The Show Can’t Go On: Russian Arts Canceled Worldwide | Russia

The Russian invasion of Ukraine sparked reactions from the cultural sphere, with Russian artists and companies beginning to feel the repercussions of decisions taken by the Kremlin. Not only has Russia been stripped of two high-profile events – the men’s Champions League final and Formula 1’s Russian Grand Prix – but an increasing number of Russian performances are being canceled around the world.


The European Broadcasting Union (EBU) said that Russia would no longer be allowed to participate in this year’s Eurovision Song Contest.

The EBU, the producers of Eurovision, said the event promoted “international exchange and understanding”, adding that the inclusion of Russia could discredit the annual competition “in light of the unprecedented crisis in Ukraine”.

State broadcasters from countries including Iceland, Finland, Norway and the Netherlands had called for a ban on Russia from the contest, which takes place in Turin in May. UK Culture Secretary Nadine Dorries also endorsed the move.


The Royal Opera House has canceled a planned residency by the Bolshoi Ballet of Moscow, one of the oldest and most prestigious ballet companies in the world.

“A Bolshoi Ballet summer season at the Royal Opera House was in the final stages of planning,” ROH said. “Unfortunately, under the current circumstances, the season can no longer continue.” The dance troupe was scheduled to perform 21 performances from July 26 to August 14.

Performances by the Siberian Russian State Ballet have also been canceled by the Wolverhampton Grand Theater and the Royal and Derngate in Northampton. The local Ukrainian community had previously called for the cancellation.

And Dublin’s Helix Theater canceled a performance of Swan Lake by the Royal Moscow Ballet “to show solidarity with the Ukrainian people”.


Concert appearances by Russian conductor Valery Gergiev, who was to conduct the Vienna Philharmonic Orchestra at Carnegie Hall in New York, have been canceled. Russian pianist Denis Matsuev was also replaced. Both had publicly endorsed Russia’s annexation of Crimea in 2014. A Carnegie Hall spokesperson attributed the decision to “recent world events”.

A pair of upcoming performances in May by the Mariinsky Orchestra of Russia, which were to be conducted by Gergiev at Carnegie Hall, have also been cancelled.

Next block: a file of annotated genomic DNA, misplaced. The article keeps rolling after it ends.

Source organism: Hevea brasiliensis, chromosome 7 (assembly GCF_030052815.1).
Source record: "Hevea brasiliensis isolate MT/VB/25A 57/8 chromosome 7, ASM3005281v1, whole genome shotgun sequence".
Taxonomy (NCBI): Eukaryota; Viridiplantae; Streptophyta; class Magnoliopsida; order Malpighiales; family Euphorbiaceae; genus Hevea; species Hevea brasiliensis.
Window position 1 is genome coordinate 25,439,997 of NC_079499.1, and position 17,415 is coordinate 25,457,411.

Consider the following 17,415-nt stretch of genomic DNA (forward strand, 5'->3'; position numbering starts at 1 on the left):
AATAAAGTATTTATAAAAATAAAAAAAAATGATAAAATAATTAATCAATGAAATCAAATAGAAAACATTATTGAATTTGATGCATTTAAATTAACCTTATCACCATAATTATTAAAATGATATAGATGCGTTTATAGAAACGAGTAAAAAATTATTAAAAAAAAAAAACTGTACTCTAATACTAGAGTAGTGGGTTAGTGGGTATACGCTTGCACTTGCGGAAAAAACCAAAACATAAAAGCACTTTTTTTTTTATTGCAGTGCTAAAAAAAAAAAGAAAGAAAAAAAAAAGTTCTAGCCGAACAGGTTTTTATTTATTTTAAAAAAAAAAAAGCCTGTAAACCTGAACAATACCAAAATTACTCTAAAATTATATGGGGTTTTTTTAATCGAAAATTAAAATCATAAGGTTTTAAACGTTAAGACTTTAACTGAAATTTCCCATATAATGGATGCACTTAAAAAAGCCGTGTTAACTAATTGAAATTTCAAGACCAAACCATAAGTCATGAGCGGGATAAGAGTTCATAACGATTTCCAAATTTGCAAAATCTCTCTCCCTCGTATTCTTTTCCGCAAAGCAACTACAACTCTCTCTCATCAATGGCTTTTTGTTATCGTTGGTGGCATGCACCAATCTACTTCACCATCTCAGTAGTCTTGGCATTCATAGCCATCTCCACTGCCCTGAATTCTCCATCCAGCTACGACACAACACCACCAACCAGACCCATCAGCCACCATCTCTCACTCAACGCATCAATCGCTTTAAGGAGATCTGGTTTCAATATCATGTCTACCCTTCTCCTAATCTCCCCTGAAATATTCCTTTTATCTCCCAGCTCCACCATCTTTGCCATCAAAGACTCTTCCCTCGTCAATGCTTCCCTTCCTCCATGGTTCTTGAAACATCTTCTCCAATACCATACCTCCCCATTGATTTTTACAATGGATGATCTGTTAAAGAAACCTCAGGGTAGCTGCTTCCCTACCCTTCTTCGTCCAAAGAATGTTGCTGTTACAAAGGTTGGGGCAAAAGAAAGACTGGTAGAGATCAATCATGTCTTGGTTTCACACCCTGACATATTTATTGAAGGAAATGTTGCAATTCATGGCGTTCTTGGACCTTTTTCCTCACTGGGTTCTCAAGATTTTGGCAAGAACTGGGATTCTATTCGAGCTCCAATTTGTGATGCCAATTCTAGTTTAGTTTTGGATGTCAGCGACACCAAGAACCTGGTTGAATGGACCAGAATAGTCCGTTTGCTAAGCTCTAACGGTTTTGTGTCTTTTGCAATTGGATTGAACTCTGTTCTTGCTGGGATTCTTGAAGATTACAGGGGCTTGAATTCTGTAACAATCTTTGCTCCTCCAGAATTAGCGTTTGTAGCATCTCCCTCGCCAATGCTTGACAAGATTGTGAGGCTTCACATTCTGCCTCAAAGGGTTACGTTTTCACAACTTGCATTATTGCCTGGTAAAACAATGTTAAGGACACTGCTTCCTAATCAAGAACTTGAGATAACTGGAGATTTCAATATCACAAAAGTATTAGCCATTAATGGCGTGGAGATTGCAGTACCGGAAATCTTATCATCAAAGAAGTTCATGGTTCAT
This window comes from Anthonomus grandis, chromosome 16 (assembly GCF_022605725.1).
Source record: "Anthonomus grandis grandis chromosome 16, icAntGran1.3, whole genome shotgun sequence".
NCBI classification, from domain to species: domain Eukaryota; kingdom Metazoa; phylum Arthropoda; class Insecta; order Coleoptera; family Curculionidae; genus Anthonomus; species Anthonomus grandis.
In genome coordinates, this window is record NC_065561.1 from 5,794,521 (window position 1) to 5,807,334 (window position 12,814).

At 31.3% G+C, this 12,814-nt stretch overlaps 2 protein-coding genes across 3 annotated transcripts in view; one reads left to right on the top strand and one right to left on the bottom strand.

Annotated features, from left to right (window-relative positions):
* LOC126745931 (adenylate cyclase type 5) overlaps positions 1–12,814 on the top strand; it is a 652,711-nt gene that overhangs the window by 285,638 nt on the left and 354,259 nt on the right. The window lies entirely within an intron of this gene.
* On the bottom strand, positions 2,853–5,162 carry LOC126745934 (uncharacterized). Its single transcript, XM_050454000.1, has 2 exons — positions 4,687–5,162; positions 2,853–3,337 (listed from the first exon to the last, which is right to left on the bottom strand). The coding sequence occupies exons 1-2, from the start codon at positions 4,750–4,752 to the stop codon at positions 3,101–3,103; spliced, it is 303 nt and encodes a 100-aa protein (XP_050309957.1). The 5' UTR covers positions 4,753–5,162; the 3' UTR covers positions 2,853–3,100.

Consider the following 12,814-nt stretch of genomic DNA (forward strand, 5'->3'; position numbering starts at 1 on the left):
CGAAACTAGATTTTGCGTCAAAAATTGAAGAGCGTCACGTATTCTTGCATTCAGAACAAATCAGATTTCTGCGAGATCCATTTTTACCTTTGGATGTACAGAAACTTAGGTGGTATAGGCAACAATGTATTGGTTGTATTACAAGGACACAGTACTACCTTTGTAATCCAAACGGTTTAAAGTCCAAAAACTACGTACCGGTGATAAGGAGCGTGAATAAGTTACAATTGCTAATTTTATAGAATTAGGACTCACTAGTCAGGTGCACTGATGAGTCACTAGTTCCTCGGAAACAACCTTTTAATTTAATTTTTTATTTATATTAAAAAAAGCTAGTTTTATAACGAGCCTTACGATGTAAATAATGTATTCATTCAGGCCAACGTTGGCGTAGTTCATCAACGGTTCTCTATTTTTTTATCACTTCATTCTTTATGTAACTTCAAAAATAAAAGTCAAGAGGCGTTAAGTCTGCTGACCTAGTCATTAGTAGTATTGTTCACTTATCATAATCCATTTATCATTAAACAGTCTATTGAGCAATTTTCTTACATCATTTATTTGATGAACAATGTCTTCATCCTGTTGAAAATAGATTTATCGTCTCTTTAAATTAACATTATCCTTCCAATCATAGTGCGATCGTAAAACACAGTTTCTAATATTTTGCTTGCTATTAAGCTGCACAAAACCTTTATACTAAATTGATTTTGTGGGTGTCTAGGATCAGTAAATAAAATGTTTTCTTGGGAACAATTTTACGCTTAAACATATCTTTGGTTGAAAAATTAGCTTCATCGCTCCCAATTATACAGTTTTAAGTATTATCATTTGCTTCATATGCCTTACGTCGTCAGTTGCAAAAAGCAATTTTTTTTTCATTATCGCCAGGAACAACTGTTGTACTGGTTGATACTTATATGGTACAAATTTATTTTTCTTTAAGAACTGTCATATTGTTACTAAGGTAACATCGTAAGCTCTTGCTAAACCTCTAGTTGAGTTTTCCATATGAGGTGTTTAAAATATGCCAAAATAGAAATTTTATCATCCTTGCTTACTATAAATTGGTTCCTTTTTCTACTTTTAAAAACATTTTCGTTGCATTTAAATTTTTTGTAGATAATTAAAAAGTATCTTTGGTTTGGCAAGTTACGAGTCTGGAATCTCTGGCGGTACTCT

Meanwhile, Green Day has canceled their next concert at the stadium in Moscow.


The Russian Pavilion at the Venice Biennale will not take place as planned this year after the withdrawal of Russian artists and curators themselves.

Artists Alexandra Sukhareva and Kirill Savchenkov, as well as curator Raimundas Malašauskas, said they would no longer participate.

“There is no place for art when civilians die under missile fire, when Ukrainian citizens hide in shelters, when Russian protesters are silenced,” Savchenkov and Sukhareva said in a joint statement. Pavilion organizers said in an Instagram post that the pavilion would remain closed.

The Garage Museum of Contemporary Art in Moscow has announced it will halt preparations for upcoming shows, while exhibitions at the GES-2 House of Culture – including one by Ragnar Kjartansson – have also been suspended.

In the UK, the Victoria and Albert Museum has says he’s in talks with the culture department on the “rapidly evolving situation”. The museum’s exhibit on Peter Carl Fabergé features several of his priceless eggs on loan from Russian museums.


The Ukrainian Film Academy has called for an international boycott of Russian cinemaincluding banning Russian films from international festivals.

In an online petition, the organization said, “At a time when world powers are imposing economic and political sanctions on the Russian Federation, the country continues to be active in the cultural field.” However, no action has yet been taken.

James C. Tibbs